Leica I (a) with Lizard skin
Old 02-03-2019   #1
goamules
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Leica I (a) with Lizard skin

Hi, I found this Leica I (a) recently. It has a 1930 serial number, and a number-less Elmar lens. What attracted me was what appears to be a very old vulcanite covering OVER what seems to be lizard or snake skin.

Was lizard/snake ever a factory option, other than the LUX? I'm wondering if this is a hidden treasure, or just run of the mill Leica 1. Thanks!



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Old 02-03-2019   #2
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Very odd indeed!
I can't tell, but the black vulcanite seems to fit well relative to the top and bottom plates -- in other words: Does it appear the vulcanite is over the thickness of the lizard skin covering? I hope I make sense.
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Old 02-03-2019   #3
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I know what you are asking. It does seem like the lizard/snake area is the same thickness as the vulcanite....i.e. the vulcanite is not covering more lizard/snake. But hard to be sure. Looking with a loupe it's almost like there was a little arch-shaped piece of lizard/snake put around the bottom cover pin.
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Old 02-03-2019   #4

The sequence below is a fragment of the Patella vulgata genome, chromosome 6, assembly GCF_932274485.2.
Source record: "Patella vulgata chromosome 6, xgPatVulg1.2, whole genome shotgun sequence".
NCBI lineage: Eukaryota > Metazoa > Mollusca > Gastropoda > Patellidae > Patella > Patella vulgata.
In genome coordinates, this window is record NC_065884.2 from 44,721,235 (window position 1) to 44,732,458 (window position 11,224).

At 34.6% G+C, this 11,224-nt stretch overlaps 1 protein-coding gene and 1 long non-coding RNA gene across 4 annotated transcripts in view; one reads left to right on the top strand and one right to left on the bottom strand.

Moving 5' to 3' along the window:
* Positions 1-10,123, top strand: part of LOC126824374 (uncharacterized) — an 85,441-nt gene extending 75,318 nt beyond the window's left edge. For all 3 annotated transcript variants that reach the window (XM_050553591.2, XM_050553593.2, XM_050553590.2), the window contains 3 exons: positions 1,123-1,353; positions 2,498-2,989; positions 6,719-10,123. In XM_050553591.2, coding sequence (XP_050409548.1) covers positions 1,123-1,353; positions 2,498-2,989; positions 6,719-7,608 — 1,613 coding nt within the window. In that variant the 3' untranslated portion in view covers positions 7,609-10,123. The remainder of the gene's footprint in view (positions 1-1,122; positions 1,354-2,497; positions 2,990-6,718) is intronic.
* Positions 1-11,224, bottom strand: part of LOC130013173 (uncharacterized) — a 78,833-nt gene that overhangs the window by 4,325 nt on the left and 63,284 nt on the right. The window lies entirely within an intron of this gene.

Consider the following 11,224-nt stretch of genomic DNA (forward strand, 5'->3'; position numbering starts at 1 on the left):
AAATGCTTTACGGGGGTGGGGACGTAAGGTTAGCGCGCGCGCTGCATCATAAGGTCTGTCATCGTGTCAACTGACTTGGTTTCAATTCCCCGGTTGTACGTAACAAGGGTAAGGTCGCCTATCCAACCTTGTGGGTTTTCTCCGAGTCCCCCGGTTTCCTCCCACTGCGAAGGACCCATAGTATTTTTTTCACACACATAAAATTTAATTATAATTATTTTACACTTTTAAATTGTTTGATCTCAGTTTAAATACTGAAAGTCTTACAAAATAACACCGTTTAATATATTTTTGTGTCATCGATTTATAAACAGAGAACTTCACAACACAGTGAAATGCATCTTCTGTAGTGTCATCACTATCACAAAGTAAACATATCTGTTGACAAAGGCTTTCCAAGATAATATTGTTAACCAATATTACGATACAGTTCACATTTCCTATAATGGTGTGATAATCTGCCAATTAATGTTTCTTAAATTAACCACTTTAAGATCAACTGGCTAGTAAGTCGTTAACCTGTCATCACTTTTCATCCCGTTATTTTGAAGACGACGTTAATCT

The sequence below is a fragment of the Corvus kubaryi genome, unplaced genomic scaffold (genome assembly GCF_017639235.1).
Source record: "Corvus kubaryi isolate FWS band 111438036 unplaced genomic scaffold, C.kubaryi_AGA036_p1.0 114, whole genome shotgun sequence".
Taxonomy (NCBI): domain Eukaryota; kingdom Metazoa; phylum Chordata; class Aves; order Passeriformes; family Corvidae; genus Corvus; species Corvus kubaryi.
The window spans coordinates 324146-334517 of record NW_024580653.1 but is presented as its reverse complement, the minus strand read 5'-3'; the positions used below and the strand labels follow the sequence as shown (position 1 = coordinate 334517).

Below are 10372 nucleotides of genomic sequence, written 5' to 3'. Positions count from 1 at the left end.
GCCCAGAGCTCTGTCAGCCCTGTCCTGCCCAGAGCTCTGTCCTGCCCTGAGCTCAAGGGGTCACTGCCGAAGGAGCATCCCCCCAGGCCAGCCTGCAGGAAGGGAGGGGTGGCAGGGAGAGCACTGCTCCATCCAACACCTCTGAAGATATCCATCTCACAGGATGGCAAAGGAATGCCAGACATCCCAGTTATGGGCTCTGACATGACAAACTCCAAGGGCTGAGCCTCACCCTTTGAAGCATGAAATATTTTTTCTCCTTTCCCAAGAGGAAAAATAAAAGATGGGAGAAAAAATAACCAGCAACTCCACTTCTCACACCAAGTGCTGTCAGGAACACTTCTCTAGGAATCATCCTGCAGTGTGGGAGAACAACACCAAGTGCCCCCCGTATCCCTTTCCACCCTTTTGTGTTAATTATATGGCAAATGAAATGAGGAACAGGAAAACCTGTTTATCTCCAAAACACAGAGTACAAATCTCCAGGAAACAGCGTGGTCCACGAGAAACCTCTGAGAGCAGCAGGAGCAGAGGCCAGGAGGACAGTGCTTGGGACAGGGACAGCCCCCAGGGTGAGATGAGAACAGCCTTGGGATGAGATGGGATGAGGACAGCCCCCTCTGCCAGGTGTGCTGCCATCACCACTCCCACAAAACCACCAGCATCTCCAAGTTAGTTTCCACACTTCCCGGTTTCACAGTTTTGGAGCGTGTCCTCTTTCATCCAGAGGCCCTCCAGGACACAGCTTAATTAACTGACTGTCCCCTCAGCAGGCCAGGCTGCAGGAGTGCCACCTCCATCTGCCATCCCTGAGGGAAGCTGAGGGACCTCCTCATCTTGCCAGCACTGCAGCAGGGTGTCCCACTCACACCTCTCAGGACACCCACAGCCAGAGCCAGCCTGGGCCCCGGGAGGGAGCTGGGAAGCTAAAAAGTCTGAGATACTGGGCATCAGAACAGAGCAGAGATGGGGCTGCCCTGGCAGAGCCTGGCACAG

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Without seeing the rest of the camera, it looks to me like that was a repair attempt. As in, I don’t have an exact match for this piece of missing vulcanite, but I do have this nice leather I can patch in there.
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Old 02-03-2019   #5
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Yep, some leftover from a Leica Luxus I'm sure....
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Old 02-03-2019   #6
Erik van Straten
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Very nice! Is the lens clear? Usually the lenses of these cameras are fogged, but the fog can be removed.


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Old 02-03-2019   #7
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There was a calf skin (leather) covered version but I have never seen one...and this is not it.
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Old 02-03-2019   #8
Erik van Straten
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Quote:
Originally Posted by Dralowid View Post
There was a calf skin (leather) covered version but I have never seen one...and this is not it.